Down to the Wire on Whether NJ Will Pay $271 Million for Cancelling ARC Tunnel

Tuesday, January 25, 2011

(New York - Jim O'Grady, WNYC) The clock is ticking on a proposed deal between the feds and New Jersey Governor Chris Christie over his decision in October to cancel the ARC rail tunnel under the Hudson because of projected cost overruns.

Christie has until the end of today to decide whether he will reimburse the Federal Transit Administration $271 million spent on ARC. In exchange, the agency would then turn around and hand back $128 million to the state for projects that improve air quality by cutting traffic congestion.

Meanwhile, earlier today Christie told Bloomberg TV: "We're having conversations with Mayor Bloomberg and others regarding the extension of the No. 7 train to Secaucus, New Jersey, which would do what we really wanted the ARC tunnel to do originally." (See WNYC for the full story.)

Governor Christie has said the state doesn't owe the money. Last month, he directed New Jersey Transit to hire Patton Boggs, a high-powered Washington law firm, to make the case for him with the federal government--by lawsuit, if necessary. The firm now stands ready to file suit if an agreement isn't reached in the next several hours.

"We have until midnight tonight," said Christie spokesman Michael Drewniak earlier today. "We have about seven hours and forty-nine minutes, something like that. We expect that our attorneys in Washington will be filing a timely response today."

Asked at a transportation conference in Washington how the negotiations were going, FTA Administrator Peter M. Rogoff declined to comment. The agency has already granted the state two extensions on an original deadline of December 24.

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The Brian Lehrer Show

New Jersey Judiciary

Tuesday, January 18, 2011

WNYC reporter Bob Hennelly talks about the New Jersey Supreme Court and other current events.

→ Read More and Join the Discussion at It's A Free Country

Transportation Nation

TN Moving Stories: NJ Transit's "Quiet Car" Program Spurs Not-So-Quiet Debate, and Has London "Misjudged Bike Demand?"

Monday, January 10, 2011

Bicyclists in Dubai (Danny McL/Flickr)

The Star-Ledger's editorial board is not loving New Jersey Governor Christie's transportation plan, which they describe as a short-sighted "money grab — all to protect his image on the gas tax."

Speaking of the Garden State, NJ Transit's recently expanded "quiet car" program is experiencing some growing pains, like hearty debates over the difference between "silent" and "merely quiet." (New York Times)

Police in Fairfax, Virginia, are cracking down on distracted driving -- and say there's been a 45% decrease in fatal crashes and a 42% decrease in all crashes. (WAMU)

Bike sharing comes to Dubai -- along with a plan to build 900 km of bike tracks (lanes) by the year 2020 (Khaleej Times).

$500 million subway "boondoggle?" The New York Post says that more than a decade after the MTA pledged to transform the subway data network, the equipment is still busted and the multimillion-dollar price tag is growing.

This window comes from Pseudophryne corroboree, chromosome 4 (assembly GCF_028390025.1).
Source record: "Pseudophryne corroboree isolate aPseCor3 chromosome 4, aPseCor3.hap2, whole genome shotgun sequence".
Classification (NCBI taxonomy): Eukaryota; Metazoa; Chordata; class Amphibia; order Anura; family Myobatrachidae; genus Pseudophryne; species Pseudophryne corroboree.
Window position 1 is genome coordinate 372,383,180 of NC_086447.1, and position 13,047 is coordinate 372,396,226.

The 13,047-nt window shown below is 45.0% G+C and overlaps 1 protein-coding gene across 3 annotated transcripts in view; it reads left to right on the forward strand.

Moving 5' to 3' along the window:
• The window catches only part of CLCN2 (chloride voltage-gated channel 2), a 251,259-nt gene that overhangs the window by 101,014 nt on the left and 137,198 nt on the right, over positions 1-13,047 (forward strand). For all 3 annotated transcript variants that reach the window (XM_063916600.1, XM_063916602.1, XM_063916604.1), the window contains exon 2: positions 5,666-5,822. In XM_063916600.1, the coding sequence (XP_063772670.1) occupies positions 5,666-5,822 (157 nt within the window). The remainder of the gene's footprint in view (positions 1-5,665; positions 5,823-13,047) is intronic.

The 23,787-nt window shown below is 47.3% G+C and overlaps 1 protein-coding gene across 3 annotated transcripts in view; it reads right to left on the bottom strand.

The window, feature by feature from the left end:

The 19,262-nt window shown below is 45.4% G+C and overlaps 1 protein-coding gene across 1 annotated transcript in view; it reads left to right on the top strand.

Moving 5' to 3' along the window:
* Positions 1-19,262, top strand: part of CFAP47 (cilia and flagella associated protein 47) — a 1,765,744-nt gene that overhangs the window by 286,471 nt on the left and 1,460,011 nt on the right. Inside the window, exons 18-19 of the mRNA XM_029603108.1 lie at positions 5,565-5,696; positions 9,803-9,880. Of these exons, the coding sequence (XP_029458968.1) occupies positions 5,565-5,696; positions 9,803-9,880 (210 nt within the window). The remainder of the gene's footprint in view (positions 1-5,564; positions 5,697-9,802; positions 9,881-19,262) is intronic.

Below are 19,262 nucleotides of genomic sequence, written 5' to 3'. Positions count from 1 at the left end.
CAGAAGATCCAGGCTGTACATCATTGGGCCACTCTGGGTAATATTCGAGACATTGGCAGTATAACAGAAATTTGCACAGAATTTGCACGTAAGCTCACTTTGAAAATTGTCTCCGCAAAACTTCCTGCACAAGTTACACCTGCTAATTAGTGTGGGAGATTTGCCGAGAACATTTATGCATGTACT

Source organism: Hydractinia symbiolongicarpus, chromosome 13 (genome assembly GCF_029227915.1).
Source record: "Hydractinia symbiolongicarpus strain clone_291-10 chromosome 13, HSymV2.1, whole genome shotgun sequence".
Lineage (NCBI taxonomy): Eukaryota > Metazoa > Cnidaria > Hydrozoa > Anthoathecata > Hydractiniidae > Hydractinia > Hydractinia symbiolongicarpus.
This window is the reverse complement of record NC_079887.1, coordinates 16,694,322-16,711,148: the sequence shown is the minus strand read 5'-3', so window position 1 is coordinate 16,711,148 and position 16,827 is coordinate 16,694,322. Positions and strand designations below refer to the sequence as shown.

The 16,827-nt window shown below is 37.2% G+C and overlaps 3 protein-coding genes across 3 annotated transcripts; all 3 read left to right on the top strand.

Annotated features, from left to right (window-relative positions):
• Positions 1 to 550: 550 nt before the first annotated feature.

Is London "a rather unpleasant place for cyclists?" That's the assertion made by an article in The Economist, which says London may have "fundamentally misjudged the nature of bike demand." “There has never been a shortage of bikes in London,” says one transport economist. “It’s just that people are afraid to use them.

Florida Governor Rick Scott met with Japanese Foreign Minister Seiji Maehara at the Capitol to discuss trade -- and high-speed rail. (AP via the Miami Herald)

The New York Times profiled that friend to bicyclists, Denver mayor -- now Colorado's governor-elect -- John Hickenlooper.

California's new drivers' licenses are so complicated to produce that "up to 80% of some batches have had errors, forcing tens of thousands of motorists to wait as long as six weeks, rather than a few days, to get their cards." (Los Angeles Times)

Best Buy will sell 240-volt home charging stations for Ford's 2012 electric Focus. (Fast Company)

Supporters rally to save Toronto's Transit City; city councillor says “Transit City is a lot more than a transit plan, it’s a city-building exercise." (Toronto Star)

Stripping for public transit? Sunday was the 10th annual No Pants Subway Ride, an "international celebration of silliness."  (Good Magazine)

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Redistricting: The Northeast Slide Continues

Thursday, December 23, 2010

Numbers released earlier this week by the U.S. Census Bureau show that the population of the United States continues to shift to the South and West. Based on the census numbers, both New Jersey and New York will have to redraw their Congressional districts.

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The Brian Lehrer Show

The Future of NJN

Monday, December 20, 2010

The future of NJN was called into question when Governor Chris Christie announced that the state may no longer sustain the New Jersey public television and radio network. Senior staff representative for the Communications Workers of America Local 1032, Dudley Burdge, weighs in on this developing situation and the state of media coverage of New Jersey.

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Transportation Nation